Here's a 2010 youtube interview with Peter McDermott, who started his urban farm in Cleveland using SPIN (and he also notes other influences including Coleman and permaculture). I attended at tour of his place around that time, and they were selling into farmers markets.
When SPIN first came out, I bought the PDFs. Basically they teach you how to get a lot of yield out of a small space by growing things in succession and growing varieties that produce in relatively short time frame (so you can get successive crops). They also show you how, if you lack land of your own, you can approach neighbors or landholders and essentially farm their properties.
It's interesting information and something that Stacey Murphy is doing as well. Is it permaculture? Not specifically - but it could be made to be more "permaculturish" with the addition of water harvesting elements, trees, nitrogen fixing plants, pollinator forage areas, etc.
For me, the information was interesting but not all that useful due to my climate. We tend not to use raised beds in the desert due to the fact that they waste precious water. Also, it takes on average about 3 years for us to build decent "veggie garden" soil. While I've spent the time to set up water harvesting, sunken beds and soil building on my own property, it's a lot of work. I doubt that I would want to invest all that effort on someone else's property for very little yield for several years. Plus, I grow stuff under the shade of trees - which need to mature. Otherwise I need shade cloth during certain seasons. I will also always need to rely on some form of irrigation during most of the year.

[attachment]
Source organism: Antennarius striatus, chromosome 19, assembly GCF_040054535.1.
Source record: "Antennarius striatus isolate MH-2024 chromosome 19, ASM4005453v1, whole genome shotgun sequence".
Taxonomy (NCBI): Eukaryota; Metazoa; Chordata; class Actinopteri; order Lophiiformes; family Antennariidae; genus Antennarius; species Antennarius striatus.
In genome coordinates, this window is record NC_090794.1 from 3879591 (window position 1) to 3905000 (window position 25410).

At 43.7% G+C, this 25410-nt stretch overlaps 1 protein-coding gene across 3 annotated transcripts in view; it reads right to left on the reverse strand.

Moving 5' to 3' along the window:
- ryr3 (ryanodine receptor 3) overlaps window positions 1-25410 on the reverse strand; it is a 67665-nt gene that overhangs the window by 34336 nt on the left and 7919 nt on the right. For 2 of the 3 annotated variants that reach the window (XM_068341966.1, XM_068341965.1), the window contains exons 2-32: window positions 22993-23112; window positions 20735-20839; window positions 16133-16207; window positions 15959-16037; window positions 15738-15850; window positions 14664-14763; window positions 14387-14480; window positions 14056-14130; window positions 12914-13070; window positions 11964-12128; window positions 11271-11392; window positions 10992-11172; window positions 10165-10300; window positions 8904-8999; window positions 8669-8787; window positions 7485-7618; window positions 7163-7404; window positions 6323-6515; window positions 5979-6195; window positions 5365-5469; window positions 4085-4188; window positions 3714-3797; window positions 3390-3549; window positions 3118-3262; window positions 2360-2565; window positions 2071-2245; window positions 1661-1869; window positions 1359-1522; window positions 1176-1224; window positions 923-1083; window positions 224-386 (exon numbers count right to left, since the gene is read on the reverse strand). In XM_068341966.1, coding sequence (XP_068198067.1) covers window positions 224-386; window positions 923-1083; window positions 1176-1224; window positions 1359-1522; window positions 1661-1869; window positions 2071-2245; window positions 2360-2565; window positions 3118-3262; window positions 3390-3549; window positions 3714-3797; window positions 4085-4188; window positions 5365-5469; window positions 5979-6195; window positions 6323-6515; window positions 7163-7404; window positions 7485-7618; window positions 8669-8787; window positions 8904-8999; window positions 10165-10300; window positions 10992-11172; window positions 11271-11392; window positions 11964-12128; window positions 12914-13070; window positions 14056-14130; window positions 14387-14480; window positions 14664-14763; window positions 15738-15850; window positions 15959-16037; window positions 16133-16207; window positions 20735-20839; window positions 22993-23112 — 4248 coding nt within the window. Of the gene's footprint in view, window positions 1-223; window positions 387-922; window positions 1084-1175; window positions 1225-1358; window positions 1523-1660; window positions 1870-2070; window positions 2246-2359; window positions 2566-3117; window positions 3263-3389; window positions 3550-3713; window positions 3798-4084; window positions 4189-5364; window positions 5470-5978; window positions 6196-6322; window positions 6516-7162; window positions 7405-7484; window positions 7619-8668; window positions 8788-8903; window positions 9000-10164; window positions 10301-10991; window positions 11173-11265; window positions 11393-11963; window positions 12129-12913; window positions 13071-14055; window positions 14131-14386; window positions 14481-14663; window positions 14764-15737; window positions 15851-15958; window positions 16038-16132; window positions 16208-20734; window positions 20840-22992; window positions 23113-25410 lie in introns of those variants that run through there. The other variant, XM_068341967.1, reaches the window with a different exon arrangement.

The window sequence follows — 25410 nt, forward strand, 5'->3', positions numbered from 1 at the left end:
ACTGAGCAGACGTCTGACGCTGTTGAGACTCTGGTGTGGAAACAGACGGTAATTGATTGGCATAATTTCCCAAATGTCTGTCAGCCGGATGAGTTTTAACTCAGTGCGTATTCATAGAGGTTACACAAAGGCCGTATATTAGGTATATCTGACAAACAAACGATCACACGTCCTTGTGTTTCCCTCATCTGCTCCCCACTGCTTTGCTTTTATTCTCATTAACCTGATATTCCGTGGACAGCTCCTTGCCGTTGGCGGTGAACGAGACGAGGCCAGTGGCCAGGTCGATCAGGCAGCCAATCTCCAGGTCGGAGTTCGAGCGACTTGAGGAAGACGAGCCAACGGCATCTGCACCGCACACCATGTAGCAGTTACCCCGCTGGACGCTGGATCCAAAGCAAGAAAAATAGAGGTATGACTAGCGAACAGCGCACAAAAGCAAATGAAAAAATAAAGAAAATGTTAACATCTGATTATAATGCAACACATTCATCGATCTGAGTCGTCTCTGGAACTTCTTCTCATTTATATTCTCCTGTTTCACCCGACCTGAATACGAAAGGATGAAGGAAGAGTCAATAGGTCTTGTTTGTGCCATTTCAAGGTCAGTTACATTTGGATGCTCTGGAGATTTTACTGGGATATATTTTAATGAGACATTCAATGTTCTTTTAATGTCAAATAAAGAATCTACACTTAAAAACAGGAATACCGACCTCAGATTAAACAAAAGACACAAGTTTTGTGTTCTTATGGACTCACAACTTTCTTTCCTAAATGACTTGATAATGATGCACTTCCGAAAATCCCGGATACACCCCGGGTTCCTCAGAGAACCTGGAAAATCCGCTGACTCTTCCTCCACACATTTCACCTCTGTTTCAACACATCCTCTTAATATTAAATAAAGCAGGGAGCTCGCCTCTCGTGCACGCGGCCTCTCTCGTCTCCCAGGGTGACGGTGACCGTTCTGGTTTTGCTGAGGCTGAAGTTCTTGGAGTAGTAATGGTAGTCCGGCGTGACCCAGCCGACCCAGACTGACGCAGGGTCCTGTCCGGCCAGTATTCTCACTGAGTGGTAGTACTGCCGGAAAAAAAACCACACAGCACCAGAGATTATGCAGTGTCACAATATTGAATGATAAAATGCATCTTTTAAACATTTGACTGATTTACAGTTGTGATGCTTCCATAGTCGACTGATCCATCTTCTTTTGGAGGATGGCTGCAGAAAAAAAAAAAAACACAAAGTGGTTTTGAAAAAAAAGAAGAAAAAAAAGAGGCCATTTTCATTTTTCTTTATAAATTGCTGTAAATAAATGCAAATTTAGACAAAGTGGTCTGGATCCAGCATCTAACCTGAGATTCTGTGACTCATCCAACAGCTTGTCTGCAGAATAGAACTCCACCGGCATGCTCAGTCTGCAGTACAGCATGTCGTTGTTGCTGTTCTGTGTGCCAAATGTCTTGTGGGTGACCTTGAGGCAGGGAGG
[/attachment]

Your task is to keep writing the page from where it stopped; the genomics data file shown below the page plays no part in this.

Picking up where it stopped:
Subtropical desert (Köppen: BWh)
Elevation: 1090 ft Annual rainfall: 7"
I have read through some of "booklets " as they are called. As other's have mentioned, nothing real new.
Plan is to keep food close ti where it is consumed, mainly using other's land, in exchange for veggies etc..
It's not new, but a great idea. The farming info is mediocre compared to other books. As i mrntioned the primary purpose of the books is to make money for the folks selling them. Something that is way to common.
Location: NE Ohio (Zone 6a, on the cusp of 6b) 38.7" annual precip
I think Diego and Curtis did a good job talking about it. While this isn't "permaculture", it is a tool to get farmers land access, increase the consumption of healthy food, and spread the interest in localized food.
I think that you will probably have to keep it basic and follow the SPIN methods if your new or the land owner is iffy about the idea, but you certainly can diversify and "permaculturize" your strategy to optimize diversity, soil creation, no till practices, etc...
Seems like a great way to build a "portfolio" and diversify your income stream.
I will suppress my every urge. But not this shameless plug: